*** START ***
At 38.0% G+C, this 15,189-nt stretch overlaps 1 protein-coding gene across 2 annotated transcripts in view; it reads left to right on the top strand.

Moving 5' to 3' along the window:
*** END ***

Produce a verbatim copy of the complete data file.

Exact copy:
At 38.0% G+C, this 15,189-nt stretch overlaps 1 protein-coding gene across 2 annotated transcripts in view; it reads left to right on the top strand.

Moving 5' to 3' along the window: